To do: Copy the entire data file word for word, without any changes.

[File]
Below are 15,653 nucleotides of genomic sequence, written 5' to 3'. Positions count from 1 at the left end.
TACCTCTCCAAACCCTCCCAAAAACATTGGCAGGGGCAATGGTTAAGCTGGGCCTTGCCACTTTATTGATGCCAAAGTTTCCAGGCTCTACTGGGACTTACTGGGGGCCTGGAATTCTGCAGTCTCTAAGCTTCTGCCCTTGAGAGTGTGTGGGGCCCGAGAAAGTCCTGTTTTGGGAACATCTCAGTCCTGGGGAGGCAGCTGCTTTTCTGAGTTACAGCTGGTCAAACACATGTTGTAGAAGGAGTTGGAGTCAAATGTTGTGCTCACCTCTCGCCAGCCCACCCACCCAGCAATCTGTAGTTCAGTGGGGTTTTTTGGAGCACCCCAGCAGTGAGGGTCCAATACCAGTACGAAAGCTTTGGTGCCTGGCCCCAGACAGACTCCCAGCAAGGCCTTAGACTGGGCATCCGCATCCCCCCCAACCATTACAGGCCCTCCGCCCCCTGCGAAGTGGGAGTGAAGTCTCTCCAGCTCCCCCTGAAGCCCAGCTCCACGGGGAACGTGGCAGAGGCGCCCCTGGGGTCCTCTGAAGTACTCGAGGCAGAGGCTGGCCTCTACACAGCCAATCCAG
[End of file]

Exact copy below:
Below are 15,653 nucleotides of genomic sequence, written 5' to 3'. Positions count from 1 at the left end.
TACCTCTCCAAACCCTCCCAAAAACATTGGCAGGGGCAATGGTTAAGCTGGGCCTTGCCACTTTATTGATGCCAAAGTTTCCAGGCTCTACTGGGACTTACTGGGGGCCTGGAATTCTGCAGTCTCTAAGCTTCTGCCCTTGAGAGTGTGTGGGGCCCGAGAAAGTCCTGTTTTGGGAACATCTCAGTCCTGGGGAGGCAGCTGCTTTTCTGAGTTACAGCTGGTCAAACACATGTTGTAGAAGGAGTTGGAGTCAAATGTTGTGCTCACCTCTCGCCAGCCCACCCACCCAGCAATCTGTAGTTCAGTGGGGTTTTTTGGAGCACCCCAGCAGTGAGGGTCCAATACCAGTACGAAAGCTTTGGTGCCTGGCCCCAGACAGACTCCCAGCAAGGCCTTAGACTGGGCATCCGCATCCCCCCCAACCATTACAGGCCCTCCGCCCCCTGCGAAGTGGGAGTGAAGTCTCTCCAGCTCCCCCTGAAGCCCAGCTCCACGGGGAACGTGGCAGAGGCGCCCCTGGGGTCCTCTGAAGTACTCGAGGCAGAGGCTGGCCTCTACACAGCCAATCCAG